Absolutely . Otherwise there is no point. Plus, with whatever funds are spent by whoever, they need to target the most emissions per dollar


 
 
 
 


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  # 2259875 18-Jun-2019 00:29
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tdgeek:

 

You are using the term power generation. Its H2 manufacture. Electrolysis is one way. If you use that and use renewables (that we have) its almost zero emissions to manufacture and zero to burn. Perfect. Its plentiful. Perfect. Its expensive to make though. It will get cheaper, they already are testing other metals that are cheaper and quicker. It will probably always be expensive, but whioenwe can use cheaper FF there is no point is there? If H and  H2 are all the issues that the detractors say, then why are Governments and industry using it and developing it?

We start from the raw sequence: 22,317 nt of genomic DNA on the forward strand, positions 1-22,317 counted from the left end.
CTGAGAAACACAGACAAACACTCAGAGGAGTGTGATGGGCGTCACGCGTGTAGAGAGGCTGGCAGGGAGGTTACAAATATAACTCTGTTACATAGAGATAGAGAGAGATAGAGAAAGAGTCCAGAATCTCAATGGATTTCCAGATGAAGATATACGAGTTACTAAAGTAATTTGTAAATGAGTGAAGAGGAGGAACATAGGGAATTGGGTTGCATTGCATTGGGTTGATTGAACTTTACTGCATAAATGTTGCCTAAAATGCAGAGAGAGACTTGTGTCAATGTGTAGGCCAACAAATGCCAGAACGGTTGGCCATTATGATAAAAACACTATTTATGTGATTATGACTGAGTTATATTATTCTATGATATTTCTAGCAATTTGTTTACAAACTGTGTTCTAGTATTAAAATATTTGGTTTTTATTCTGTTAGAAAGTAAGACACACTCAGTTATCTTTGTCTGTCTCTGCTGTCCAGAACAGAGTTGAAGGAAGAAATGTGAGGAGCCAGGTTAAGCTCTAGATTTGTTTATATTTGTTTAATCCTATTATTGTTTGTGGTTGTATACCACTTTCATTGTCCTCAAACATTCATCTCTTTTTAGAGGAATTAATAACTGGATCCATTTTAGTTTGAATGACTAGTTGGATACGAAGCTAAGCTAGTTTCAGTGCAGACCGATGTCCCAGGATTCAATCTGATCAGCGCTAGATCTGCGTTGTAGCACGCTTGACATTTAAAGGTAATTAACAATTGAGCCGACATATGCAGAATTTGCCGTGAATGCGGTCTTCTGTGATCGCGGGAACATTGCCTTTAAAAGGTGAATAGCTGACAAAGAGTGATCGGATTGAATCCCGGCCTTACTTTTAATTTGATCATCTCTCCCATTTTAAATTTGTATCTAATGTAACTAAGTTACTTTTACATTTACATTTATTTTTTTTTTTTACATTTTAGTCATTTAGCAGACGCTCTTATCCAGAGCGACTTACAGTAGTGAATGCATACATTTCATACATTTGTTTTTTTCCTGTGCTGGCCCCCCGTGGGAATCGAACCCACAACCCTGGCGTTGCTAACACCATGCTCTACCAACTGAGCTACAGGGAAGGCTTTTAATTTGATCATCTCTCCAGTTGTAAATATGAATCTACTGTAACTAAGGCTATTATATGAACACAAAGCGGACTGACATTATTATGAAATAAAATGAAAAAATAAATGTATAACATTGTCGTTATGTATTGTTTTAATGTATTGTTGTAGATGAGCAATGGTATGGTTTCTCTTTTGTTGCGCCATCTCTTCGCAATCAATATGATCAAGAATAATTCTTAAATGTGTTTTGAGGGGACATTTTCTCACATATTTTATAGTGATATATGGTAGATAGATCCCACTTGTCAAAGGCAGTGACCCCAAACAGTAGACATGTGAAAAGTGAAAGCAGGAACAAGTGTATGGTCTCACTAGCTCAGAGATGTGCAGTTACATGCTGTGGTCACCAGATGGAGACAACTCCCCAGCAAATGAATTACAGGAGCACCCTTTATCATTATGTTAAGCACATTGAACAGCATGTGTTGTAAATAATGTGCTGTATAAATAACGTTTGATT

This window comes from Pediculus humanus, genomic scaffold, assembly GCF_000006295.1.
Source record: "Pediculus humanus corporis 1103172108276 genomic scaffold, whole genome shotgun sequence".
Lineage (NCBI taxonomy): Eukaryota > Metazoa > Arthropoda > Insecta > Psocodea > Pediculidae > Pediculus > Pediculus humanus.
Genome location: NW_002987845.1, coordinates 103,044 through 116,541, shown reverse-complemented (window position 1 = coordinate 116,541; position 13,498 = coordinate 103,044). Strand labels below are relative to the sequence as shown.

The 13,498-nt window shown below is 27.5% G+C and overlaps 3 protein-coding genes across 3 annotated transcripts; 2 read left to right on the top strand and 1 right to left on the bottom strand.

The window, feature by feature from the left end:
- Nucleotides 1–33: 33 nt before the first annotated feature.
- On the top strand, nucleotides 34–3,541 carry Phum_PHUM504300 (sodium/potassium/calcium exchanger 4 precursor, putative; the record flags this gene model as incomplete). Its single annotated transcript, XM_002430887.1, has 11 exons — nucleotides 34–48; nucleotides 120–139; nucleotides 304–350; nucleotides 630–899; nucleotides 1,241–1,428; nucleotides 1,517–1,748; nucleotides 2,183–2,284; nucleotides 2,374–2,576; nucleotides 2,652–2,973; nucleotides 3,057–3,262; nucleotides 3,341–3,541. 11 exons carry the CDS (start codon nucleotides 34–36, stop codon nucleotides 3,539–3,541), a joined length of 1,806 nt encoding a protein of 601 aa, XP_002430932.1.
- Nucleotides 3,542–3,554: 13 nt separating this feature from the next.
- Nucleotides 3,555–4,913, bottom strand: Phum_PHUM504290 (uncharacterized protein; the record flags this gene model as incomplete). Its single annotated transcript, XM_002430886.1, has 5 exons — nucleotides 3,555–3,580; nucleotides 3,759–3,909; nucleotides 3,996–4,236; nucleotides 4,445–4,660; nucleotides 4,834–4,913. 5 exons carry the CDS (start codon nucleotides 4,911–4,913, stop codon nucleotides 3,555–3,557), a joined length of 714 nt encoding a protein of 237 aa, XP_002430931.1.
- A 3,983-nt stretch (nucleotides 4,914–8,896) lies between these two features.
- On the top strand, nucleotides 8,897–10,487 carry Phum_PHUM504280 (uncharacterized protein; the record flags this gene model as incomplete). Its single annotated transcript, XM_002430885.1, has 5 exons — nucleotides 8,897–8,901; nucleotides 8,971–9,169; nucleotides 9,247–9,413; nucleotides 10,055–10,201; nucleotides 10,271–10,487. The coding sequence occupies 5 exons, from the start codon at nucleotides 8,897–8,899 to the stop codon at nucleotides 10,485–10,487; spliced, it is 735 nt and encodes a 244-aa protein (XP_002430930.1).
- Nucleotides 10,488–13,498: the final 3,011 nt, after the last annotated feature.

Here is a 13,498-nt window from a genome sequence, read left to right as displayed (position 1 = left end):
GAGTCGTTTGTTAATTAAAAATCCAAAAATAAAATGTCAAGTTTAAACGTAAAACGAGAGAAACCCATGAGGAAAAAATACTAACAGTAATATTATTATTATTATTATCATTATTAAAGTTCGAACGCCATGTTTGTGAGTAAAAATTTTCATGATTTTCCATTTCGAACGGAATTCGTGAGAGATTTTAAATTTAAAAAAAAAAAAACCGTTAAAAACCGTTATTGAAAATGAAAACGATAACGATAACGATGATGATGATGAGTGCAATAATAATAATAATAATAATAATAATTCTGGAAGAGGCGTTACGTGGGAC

How do you come to the conclusion that it's plentiful?  Hydrogen might be everywhere but it's not in a form that's usable as fuel.  There's currently no real solution to get it to a usable form that puts Hydrogen ahead of simply using the electricity as it is for the tasks you're proposing for Hydrogen.  You seem to be missing this point - yes, we can use renewables to make green hydrogen but we can also use those renewables to directly power what you were instead going to power with the hydrogen you produce, and be able to make it go much further while being pretty much just as green.  


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  # 2259884 18-Jun-2019 06:56
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tdgeek:

 

You can use it in cars as we do with LPG.

 

 

Whilst you can use it to run an ICE, it's the storage of hydrogen that is the difficulty. In particular, either compressing it a *lot* or cooling it enormously.

 

 

H2 can be used to power what are now our coal fired power stations, so they become green.

 

 

This is crazy... producing hydrogen (inefficiently) from electricity so you can burn it (inefficiently) to make electricity.

 

 


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  # 2259886 18-Jun-2019 07:08
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tdgeek:

 

Its intensive, 2 or 3 X petrol.